However, we should not overestimate that subscriptions only would be able to fund a diversity of editorial content. Many readers do not want to pay for subscriptions as there is also the phenomenon of “subscription-saturation” where users must decide where to spend their money across a choice of a multitude of other subscriptions and telco/broadband charges. Some users on the other hand believe that taking only one news subscription can create a fear of missing out on what others are publishing or indeed curtails their ability to get news from various editorial sources.
Several publishers have also started offering a range of paid-for models to users who do not wish to consent to their data being used for personalised advertising. As journalistic products are expensive to produce and the competition, coming also from the always free to access Public Service Media, is intense; publishers cannot afford to offer their products for free or based on significantly reduced advertising revenues. It is paramount that fair “consent or pay” solutions are available as a legal mechanism, in order for news publishers to be able to finance the production of their content. “Consent or pay” should of course also be combined with fair, transparent and proportional data processing. Neither the presence or absence of a consent or pay-solution determines the protection of user data in itself. It is of utmost importance that it is understood that the alternative to users contributing to the financing of journalistic content they consume through receiving advertising, is not a service without advertising. If this were to happen publishers would be obliged to install paywalls for all readers, or suffer a dramatic reduction in the financial fundament of journalistic publishers, with a severe reduction in the availability of free, independent and high-quality journalistic content in Europe. Therefore when assessing Meta’s “consent or pay” solution, we ask for EDPB to be wary of the effects of general statements on the validity of consent or pay as such.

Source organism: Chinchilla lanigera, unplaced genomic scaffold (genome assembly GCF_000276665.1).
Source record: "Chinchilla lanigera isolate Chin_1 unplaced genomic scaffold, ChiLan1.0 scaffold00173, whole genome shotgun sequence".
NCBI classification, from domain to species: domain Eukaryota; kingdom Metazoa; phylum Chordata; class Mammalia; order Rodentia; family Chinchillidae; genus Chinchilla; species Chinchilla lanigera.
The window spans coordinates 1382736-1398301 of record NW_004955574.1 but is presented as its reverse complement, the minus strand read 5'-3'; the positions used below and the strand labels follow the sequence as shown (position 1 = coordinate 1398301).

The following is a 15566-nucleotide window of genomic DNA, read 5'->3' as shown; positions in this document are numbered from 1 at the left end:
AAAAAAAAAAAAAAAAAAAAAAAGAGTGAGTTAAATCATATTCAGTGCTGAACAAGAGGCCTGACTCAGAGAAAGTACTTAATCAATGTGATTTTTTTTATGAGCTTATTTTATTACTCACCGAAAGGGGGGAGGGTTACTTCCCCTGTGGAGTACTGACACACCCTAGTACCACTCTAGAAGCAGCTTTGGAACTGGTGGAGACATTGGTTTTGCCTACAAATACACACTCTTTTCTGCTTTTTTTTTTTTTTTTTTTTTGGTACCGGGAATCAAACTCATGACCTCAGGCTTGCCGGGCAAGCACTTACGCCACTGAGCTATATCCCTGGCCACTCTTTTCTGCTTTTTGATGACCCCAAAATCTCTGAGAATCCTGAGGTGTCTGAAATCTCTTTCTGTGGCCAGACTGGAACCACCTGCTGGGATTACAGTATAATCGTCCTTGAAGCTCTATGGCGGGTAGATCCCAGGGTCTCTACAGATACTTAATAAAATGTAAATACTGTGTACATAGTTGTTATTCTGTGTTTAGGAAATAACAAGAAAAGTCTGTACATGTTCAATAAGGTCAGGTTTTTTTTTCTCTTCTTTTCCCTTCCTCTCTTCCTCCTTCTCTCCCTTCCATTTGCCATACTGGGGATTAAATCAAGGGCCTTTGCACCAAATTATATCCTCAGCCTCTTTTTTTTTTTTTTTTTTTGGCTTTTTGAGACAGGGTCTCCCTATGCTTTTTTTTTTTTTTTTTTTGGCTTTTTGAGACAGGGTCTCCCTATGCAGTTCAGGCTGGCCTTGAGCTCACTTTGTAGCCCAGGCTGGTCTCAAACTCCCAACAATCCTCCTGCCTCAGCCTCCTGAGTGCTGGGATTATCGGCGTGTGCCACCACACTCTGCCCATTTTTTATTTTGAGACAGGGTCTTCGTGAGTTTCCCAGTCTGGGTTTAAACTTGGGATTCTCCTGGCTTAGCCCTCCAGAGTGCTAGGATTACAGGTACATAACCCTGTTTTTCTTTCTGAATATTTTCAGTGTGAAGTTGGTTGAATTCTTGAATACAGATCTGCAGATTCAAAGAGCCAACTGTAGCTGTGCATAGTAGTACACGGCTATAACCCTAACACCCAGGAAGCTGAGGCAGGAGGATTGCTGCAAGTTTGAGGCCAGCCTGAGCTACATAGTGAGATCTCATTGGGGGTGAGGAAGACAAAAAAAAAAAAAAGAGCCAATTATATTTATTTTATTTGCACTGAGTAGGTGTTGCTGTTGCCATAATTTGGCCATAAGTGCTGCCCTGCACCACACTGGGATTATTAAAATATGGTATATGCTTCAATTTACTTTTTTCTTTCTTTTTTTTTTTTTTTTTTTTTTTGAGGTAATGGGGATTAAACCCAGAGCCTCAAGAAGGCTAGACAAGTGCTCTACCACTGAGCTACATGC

Publishers’ business models should not be compared or confused with Meta’s, as these are offering two completely different “products” which serve completely different goals. Also, Meta’s data practices can and should be assessed based on what processing they perform based on the consent. The market power of Meta's services in the EU and the very strong network effects of social media platforms (since all your contacts are on Facebook and Instagram) cannot compare to a publisher’s website that is one of hundreds, if not thousands, available to users to choose from.
Publishers remain committed to building stable financial foundations in order to maintain their editorial independence, produce trustworthy journalistic content, and as such would welcome an open debate with the EDPB on these important matters before any decisions are taken.
Angela Mills Wade
European Publishers Council